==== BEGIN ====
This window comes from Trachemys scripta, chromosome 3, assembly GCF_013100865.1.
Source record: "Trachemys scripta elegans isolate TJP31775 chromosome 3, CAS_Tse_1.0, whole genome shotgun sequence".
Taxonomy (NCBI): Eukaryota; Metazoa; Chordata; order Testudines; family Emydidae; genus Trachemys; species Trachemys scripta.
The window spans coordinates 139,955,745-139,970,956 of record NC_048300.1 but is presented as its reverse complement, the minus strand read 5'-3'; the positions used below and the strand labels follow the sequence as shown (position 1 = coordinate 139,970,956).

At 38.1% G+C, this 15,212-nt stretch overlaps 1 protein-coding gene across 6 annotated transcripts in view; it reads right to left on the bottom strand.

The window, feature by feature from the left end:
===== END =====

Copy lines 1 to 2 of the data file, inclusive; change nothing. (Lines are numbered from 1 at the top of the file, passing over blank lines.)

This window comes from Trachemys scripta, chromosome 3, assembly GCF_013100865.1.
Source record: "Trachemys scripta elegans isolate TJP31775 chromosome 3, CAS_Tse_1.0, whole genome shotgun sequence".